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The Cold of Carpo, S1A2E2


The Cold of Carpo Starset RPG Living Lore

Ghostwhispers scratched the outside of the Exoship as the Hedron vessel made its descent. Data said Carpo’s atmosphere was still dense with dust and debris from Republic shelling. What little remained of the Ganymede settlement had been signed over as part of salvaging efforts.

Ava new there’d be a gorgeous sight through the ship’s tiny portal. The more senior salvaging agents had described how spectacular an Exoship’s descent could be. Rocks and dust would be pelting the metal exterior as it descended fast enough to spark the tiny rocks into molten streaks.

But she was too focused keeping bile from climbing up her throat.

The tiny inside of the incredibly armored research ship was a small, dark cone. At its base, her and her three colleagues sat in near-darkness, heads leaned together. A basic computer screen’s soft blue light churned lines of technical data on the state of the ship’s critical systems and external environment.

It was eerily silent. Anywhere else in the solar system, on any other ship, the ghostwhispers’ tapping would be a haunting nightmare. A sign that something in the empty vacuum of space was about to reach the pressurized environment inside.

But in an Exoship, apparently that was normal.

“You alright, Ordez?”

She flickered her glance to meet the commanding officer’s eyes and nodded back down to the ground.

“Aye give her a break, Cap,” Brendle jeered. The young man clapped a hand on her shoulder, nearly making her wretch. He had a tight haircut and eyes that shone in the computer light with something between pure joy and maniac excitement. “It’s her first time. They say you always remember your first.”

Ava murdered something.

“What was that, honey?” Brendle cooed.

“Shit in my boots,” she snapped, finally raising her head to look at him.

Captain Clauz chuckled. “You heard the girl.”

“Six minutes until touchdown,” the fourth member of the crew cut in. She was pilled up over the computer, typing on a small connected datapad.

“Thanks, Beak,” Clauz nodded. “This is a standard salvage survey, folks. Nothing too exciting. Office says nothing is moving on the surface of this mess, so we’re just there to assess the assets.” He chuckled at his own pun.

“But the residual fallout has made surface scans difficult, isn’t that right?” Beak cut in.

Clauz cleared his throat. “Anyway, protocol says I give you the heads up we might encounter some organic matter. It’s domestic, so no need to worry about infection or contagion. But it might be slightly disturbing.”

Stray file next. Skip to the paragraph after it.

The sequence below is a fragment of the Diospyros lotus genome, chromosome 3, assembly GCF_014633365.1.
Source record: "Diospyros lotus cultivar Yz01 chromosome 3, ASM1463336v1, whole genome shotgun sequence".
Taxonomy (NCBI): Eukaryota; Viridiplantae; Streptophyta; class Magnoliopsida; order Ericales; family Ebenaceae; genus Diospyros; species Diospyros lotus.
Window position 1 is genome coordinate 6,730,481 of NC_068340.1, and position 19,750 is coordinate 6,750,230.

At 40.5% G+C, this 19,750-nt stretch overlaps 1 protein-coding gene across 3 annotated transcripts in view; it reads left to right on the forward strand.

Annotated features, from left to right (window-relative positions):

Ava felt the bile climb back up her throat. Domestic organic matter. That’s what they were called now.

“Just remember,” Clauz continued, “the specimens were self-emancipated from the Republic.” He glanced down at a briefing script. “Repulsion is a natural evolutionary response to these encounters. However, as citizens, I trust you will remain professional and not allow these illogical responses to affect your work.

“The work itself – we are just assessing the value of the Ganymede claims that we’ve licensed. The rock is only about two miles wide, and largely subterranean, so it should be smooth going.” He gestured to metal cases at the foot of each team member and drew a tiny glass tube from his own. “Collect a sample of soil, wreckage, and any discernable minerals to send back to the office. Everything go smoothly, we should be out of here in time for the evening show.”

The girl he called Beak brushed short hair out of her eyes and looked up from the computer. “The what?”

Clauz sighed. “Forget it. Before your times.”

 

The ship landed with a jolt.

“Suit up,” Clauz called.

The loud order was annoying, as they were all – at most – two feet away from each other. She nevertheless twisted the seals on her Space Support System. Sealing on her mask, the display came to life as the power connections coupled with those in her collar. She felt the double-tether connecting her suit to her seat tug to let her know it was active.

Thin, blue pinpricks of light came up across the screen, automatically darting around to try to analyze the dark room. Brendle was the only one without his helmet on yet, so the dots coalesced around him on her screen and pulled up his Hedron employee profile.

Ugh, definitely don’t want that.

Another message popped up: Dim light is making autorecognition difficult. TIP: Move to areas of brighter light to identify objects in the more clearly.

She swatted the two screens away and grabbed her case.

Clauz turned around, his face partially obscured by the lines of his own glowing helmet display. “Everyone –”  The last word fizzled into static.

“What?” she called over her own intercom. The helmets were equipped with encrypted channels to speak with the other suits from the ship.

None of the crew acknowledged they’d heard her.

She motioned them to stop, but Clauz was already turning away and cranking the vault-like mechanism to open the door. A gasp of air hissed as the seal broke, and suddenly they were open to the surface of Carpo.

Ava had often thought about what hell was like. There were times growing up when she felt she had experienced hell firsthand. She had heard Pontificate priests saying hell was hot once, but that was not her experience. The cold was worse than the heat. It settled into your bones and nibbled at your fingers and toes like invisible rats without stomachs to get full.  

But there was one thing worse than the cold.

The dark.

Standing on the edge of the Exoship, looking across Carpo, she felt as though she might tumble into the dark.

Carpo’s two miles were smaller when they floated alone against the precipice of space. The tiny rock was ripped and gauged. A haze of boulders and rubble floated above its surface, thinning, before eventually dissipating into the endless void of shining black space.

She averted her gaze, searching left or right for something concrete to lean on or stand on. Everywhere she looked, Carpo’s tiny surface wrapped precipitously downward to form a roughly spherical, floating moon. And everywhere she looked, that tiny surface gave way to the gaping black ever-night of space.